Part I is about the benefits of participating in frequent vigorous movement, beyond of the “to look good on Instagram”. Yes, for most people a part of training motivation is the vanity aspect. That’s cool. I am not above that. Honestly, it’s probably a bit weird if it’s not. Yet, if you are like me and motivated more than just owning a body you can rub in coconut oil, this is for you.
In the end of Part I I’ll cover how much of physical activity to aim for at minimum.
Part II dwells further into physical inactivity and how it relates to osteoporosis, cardiovascular health and mental health, among other nasty stuff. So if you want to know the specifics of why physical movement is the best thing ever, you’ll love Part II. In the same way you love Godfather Part II vs Part I. I mean, both are amazing. But in unique ways.…
I picked up a great advice from the recent episode of Bettercast with Steven Ledbetter and Julie Dirksen where they dwelled into the skills of teaching.
Ask this simple question when you are about to skip a workout, about to walk through the golden arches for dinner, or when reaching for the third piece of double chocolate brownie. Especially if those things seem to be something that you are doing with a too much of a frequency.
Use the future based thinking to propel you forward, to tighten up the shoes and to pull on your best pair of training shorts. And not necessary in that order.…
The fitness world is full of elitists who claim that their training system, program or philosophy is the best there is. And although I wouldn’t call myself “an elitist”, I am no exception. I’ve made the same assumptions in the past.
So how should you train? Honestly? However you damn well please. If it’s the Ultimate Arm Shredder 2500 and it keeps you coming back to the gym, have at it. Don’t let anyone tell you otherwise.
Sure, some programs are better than others for getting yoked and others are better for building a huge number on the bench. But if your goal is not specifically lined up to get better at a certain sport (even then, the strength program itself is quite general), bodybuilding or strength sport such as powerlifting or Olympic lifting, things change.
“I personally can think about a million other things I’d rather do, including seeing the dentist.”
You don’t need to deadlift a kubelwagen, you don’t need to bench a medium sized farm animal and you don’t need to squat the sins of your forefathers. Unless that is what you want to do! And if you do, don’t let anyone tell you that you’re wrong.
Same goes with long distance running for fun. I personally can think about a million other things I’d rather do, including seeing the dentist. But don’t let me tell you that what you’re doing is wrong. Because I would’ve told you so in the past. Yes, it’s wrong if you don’t enjoy it but otherwise, whatevs.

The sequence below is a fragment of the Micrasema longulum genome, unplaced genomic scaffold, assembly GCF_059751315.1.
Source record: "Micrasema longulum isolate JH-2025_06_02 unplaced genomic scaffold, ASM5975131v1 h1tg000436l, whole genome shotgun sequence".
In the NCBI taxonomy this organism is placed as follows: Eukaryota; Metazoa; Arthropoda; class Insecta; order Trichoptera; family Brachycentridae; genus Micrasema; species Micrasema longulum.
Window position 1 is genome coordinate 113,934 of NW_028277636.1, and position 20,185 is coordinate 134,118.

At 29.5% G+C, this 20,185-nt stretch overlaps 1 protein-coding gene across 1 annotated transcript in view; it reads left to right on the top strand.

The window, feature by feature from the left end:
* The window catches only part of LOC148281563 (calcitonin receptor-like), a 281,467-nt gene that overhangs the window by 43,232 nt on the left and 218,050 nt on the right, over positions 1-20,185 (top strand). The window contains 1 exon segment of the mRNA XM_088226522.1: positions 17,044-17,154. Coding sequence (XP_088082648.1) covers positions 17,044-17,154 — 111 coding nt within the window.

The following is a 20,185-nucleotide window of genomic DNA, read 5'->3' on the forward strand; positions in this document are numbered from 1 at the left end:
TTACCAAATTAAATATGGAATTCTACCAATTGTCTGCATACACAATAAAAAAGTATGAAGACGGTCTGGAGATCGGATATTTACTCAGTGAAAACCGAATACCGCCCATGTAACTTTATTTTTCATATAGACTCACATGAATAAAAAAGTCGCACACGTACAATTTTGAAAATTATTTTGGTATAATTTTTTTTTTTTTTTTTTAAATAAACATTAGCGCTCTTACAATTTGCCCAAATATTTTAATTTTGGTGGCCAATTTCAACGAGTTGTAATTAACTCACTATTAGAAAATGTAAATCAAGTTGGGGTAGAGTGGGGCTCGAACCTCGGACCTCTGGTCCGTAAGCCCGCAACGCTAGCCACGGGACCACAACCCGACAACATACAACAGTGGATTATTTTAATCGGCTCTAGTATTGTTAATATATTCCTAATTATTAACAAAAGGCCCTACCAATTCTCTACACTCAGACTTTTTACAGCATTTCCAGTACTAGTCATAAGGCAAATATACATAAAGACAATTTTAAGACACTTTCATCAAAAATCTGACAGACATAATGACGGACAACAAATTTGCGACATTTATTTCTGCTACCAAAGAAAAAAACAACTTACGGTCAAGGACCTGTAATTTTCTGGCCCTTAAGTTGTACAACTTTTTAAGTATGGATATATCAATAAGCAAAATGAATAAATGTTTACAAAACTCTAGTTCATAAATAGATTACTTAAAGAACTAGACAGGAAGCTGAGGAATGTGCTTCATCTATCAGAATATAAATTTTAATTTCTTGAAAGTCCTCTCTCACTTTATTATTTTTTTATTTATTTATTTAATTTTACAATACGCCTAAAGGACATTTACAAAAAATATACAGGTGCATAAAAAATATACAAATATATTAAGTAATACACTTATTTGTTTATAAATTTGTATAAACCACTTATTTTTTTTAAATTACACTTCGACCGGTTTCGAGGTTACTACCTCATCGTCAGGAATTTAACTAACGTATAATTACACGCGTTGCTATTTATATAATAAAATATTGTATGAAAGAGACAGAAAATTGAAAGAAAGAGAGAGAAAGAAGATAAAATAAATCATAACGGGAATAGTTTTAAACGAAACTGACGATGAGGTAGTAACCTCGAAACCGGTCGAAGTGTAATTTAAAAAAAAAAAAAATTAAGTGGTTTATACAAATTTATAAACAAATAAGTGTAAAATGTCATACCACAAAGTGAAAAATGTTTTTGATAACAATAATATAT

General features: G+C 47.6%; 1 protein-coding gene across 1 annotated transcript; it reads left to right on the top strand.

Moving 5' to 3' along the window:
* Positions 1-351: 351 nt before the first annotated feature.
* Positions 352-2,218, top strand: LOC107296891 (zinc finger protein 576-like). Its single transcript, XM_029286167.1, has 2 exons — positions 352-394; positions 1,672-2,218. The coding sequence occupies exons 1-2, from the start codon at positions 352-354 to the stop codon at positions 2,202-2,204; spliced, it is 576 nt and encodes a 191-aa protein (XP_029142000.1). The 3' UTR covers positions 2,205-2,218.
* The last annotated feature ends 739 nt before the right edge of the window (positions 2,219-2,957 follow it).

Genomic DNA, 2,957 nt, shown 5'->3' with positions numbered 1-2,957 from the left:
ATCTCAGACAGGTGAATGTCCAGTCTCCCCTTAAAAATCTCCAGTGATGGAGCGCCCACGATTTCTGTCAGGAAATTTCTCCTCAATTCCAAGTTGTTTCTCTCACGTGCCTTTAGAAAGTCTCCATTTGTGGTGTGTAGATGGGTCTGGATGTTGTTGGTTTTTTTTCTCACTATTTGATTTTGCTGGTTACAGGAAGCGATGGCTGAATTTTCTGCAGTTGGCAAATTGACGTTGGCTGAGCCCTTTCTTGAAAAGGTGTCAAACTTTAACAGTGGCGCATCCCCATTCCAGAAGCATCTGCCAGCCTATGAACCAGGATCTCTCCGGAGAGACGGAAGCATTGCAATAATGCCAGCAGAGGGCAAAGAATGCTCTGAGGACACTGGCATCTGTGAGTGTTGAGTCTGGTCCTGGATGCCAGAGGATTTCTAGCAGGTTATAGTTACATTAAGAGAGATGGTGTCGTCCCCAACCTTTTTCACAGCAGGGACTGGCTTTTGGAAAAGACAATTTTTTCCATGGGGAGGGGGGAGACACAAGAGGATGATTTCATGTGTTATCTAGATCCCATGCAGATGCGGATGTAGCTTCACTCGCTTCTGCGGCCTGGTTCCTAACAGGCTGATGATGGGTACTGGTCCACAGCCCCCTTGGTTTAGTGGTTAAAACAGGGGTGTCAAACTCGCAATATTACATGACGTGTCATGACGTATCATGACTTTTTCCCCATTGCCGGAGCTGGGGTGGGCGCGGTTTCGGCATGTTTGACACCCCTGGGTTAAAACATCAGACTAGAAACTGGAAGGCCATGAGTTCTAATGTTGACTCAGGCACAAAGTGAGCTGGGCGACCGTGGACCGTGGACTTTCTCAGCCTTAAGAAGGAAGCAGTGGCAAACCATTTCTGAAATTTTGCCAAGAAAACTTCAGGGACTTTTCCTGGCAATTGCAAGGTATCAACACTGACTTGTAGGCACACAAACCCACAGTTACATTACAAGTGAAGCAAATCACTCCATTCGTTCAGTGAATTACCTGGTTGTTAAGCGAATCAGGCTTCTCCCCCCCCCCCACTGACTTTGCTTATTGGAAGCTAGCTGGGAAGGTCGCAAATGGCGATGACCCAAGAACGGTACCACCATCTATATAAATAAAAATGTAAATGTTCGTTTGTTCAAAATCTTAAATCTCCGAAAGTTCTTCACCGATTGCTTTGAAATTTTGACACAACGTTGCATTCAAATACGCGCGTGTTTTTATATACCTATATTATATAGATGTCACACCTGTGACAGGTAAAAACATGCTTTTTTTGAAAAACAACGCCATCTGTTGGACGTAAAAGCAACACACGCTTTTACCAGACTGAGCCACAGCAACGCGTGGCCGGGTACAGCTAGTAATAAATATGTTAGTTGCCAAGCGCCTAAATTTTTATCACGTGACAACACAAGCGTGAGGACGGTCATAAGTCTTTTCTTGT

But what if heavy sin squatting or running like Forest is not your jam and you just want to train to get better at the sport of life? Well, you can jump from program to program every 12 to 16 weeks. You can focus on goals that are irrelevant to the previous. It doesn’t matter. You can follow what excites you and keeps training interesting for you.
As an example, I’ve been known to bash training that focuses a lot on the aesthetics only. But here’s the thing. As I wrote recently, I was lacking the training motivation after hitting the 36kg Get Up (heaviest ‘bell in the gym, mind you. #highfive).
Nothing inspired me to train, I had no goal. Yes, I still showed up and got things done but I had no focus. I didn’t enjoy my sessions and I was never looking forward to the training time. Quite unlike me.
So what can I man do? I signed up for Jason Feruggia’s Renegade Strength Club do to something different and to give the reigns of my program design to someone else. And his philosophy of training is more of a “modern meathead” type. Basically, train to get yoked while feeling good.
And since starting it I’ve been looking forward to every single session because it’s “new” and different and his programs make me do stuff that I wouldn’t normally do. Like arms. I am doing bicep curls and actually loving it because it’s different. I haven’t done a curl in years.
Instead of doing the endless cycles of high intensity fat loss and what not programs pick something to work on for the next 12 to 16 weeks.
“As long as you stay healthy, have a specific goal to work towards and balance things out over the year, you can focus on whatever you want.”
Improve your handstand or muscle up skills and ignore the CrossFit haters. Build to heavy get up and ignore the kettlebell haters. Do bicep curls as if you’d be the next cover model for Men’s Health and ignore the functional training purists (am I one?) and mirror muscle haters (is this me again?).
The thing is, as long as you stay healthy, have a specific goal to work towards and balance things out over the year, you can focus on whatever you want. Even do those exercises on Instagram if it tickles your fancy.
As long as you stay safe and don’t try stupid ideas that are doomed to cause issues down the track (muscle ups while trying to shoot a shotgun while covered in coconut oil).
If you are training for the sport of life, it’s all fair game. No matter what the purists say.
“And that’s all I’ve got to say about that thing.” – Forrest Gump
Most of my clients are Chads and Selmas who want to move, feel and look better. Folks who have jobs and run businesses that keeps them busy and limits how much time they have for exercise and movement each week. To say that most of them are training for the sport of life wouldn’t be too far out of line. …